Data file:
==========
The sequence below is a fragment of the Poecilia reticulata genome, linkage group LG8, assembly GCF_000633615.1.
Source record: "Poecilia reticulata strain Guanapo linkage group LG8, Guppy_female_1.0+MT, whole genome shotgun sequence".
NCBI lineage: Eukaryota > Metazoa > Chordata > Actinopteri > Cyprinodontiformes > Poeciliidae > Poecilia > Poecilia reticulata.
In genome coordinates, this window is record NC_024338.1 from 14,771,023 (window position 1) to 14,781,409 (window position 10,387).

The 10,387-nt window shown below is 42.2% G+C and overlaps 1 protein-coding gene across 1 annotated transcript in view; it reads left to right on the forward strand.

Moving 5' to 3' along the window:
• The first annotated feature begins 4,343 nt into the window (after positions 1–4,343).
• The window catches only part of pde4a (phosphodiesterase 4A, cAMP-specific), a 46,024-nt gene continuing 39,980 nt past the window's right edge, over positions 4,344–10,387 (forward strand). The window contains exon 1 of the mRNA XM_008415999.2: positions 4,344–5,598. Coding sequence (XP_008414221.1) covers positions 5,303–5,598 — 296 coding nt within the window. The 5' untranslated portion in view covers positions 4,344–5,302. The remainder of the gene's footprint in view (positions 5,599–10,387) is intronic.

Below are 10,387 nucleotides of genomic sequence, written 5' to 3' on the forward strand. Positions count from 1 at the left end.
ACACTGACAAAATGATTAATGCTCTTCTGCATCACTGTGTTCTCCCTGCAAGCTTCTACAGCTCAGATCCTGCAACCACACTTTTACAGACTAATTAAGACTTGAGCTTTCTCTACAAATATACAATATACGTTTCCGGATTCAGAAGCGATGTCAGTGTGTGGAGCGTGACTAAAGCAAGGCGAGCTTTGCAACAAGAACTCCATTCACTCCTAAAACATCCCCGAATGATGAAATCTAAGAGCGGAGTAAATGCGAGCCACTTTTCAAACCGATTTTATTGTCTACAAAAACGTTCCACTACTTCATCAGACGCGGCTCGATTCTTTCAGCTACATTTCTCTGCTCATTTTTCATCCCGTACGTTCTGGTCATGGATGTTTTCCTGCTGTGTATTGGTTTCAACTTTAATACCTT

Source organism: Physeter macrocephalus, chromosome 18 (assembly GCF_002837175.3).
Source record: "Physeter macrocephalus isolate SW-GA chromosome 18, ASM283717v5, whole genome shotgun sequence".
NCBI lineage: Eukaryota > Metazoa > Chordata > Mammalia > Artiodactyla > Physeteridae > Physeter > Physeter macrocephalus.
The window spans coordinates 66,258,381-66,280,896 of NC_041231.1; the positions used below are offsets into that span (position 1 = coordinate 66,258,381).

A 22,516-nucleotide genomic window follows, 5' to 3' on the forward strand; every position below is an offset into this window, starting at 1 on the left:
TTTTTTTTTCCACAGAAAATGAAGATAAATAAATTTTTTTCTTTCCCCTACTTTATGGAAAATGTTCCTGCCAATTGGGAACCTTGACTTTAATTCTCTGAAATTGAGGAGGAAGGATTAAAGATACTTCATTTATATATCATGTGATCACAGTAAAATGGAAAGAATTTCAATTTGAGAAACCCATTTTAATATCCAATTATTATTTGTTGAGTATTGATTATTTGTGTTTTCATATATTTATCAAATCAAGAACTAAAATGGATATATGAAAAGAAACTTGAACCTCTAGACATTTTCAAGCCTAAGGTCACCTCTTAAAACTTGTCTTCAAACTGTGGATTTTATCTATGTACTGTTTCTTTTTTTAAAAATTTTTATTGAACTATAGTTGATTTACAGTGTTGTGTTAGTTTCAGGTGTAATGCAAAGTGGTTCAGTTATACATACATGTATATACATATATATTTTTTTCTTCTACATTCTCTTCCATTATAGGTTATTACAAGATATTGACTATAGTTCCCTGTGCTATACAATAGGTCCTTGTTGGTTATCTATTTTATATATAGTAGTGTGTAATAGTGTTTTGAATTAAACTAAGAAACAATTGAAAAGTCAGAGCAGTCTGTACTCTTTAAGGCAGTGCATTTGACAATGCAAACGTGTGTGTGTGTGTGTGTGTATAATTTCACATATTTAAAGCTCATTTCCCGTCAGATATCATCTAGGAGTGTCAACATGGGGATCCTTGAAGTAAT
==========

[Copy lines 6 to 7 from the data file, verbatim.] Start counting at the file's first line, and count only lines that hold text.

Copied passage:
Moving 5' to 3' along the window:
• The first annotated feature begins 4,343 nt into the window (after positions 1–4,343).